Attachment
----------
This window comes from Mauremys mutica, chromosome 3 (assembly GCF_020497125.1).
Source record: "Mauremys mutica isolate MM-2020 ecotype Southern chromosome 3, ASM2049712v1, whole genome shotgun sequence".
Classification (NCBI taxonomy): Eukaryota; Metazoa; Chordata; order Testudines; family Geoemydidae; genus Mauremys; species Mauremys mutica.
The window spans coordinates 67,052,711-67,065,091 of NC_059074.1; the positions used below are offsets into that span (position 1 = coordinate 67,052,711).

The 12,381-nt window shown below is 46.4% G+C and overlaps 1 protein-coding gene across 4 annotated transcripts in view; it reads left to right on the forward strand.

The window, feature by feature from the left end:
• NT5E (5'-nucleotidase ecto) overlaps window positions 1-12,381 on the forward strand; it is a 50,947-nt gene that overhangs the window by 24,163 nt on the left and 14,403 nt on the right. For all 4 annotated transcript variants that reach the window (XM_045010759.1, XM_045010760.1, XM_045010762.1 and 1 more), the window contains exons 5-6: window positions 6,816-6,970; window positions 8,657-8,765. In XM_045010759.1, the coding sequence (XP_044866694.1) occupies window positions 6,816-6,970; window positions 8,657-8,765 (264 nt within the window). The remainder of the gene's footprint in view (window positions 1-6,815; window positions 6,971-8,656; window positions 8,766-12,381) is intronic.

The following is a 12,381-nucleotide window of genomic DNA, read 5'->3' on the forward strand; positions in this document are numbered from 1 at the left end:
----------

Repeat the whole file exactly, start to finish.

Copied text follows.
This window comes from Mauremys mutica, chromosome 3 (assembly GCF_020497125.1).
Source record: "Mauremys mutica isolate MM-2020 ecotype Southern chromosome 3, ASM2049712v1, whole genome shotgun sequence".
Classification (NCBI taxonomy): Eukaryota; Metazoa; Chordata; order Testudines; family Geoemydidae; genus Mauremys; species Mauremys mutica.
The window spans coordinates 67,052,711-67,065,091 of NC_059074.1; the positions used below are offsets into that span (position 1 = coordinate 67,052,711).

The 12,381-nt window shown below is 46.4% G+C and overlaps 1 protein-coding gene across 4 annotated transcripts in view; it reads left to right on the forward strand.

The window, feature by feature from the left end:
• NT5E (5'-nucleotidase ecto) overlaps window positions 1-12,381 on the forward strand; it is a 50,947-nt gene that overhangs the window by 24,163 nt on the left and 14,403 nt on the right. For all 4 annotated transcript variants that reach the window (XM_045010759.1, XM_045010760.1, XM_045010762.1 and 1 more), the window contains exons 5-6: window positions 6,816-6,970; window positions 8,657-8,765. In XM_045010759.1, the coding sequence (XP_044866694.1) occupies window positions 6,816-6,970; window positions 8,657-8,765 (264 nt within the window). The remainder of the gene's footprint in view (window positions 1-6,815; window positions 6,971-8,656; window positions 8,766-12,381) is intronic.

The following is a 12,381-nucleotide window of genomic DNA, read 5'->3' on the forward strand; positions in this document are numbered from 1 at the left end: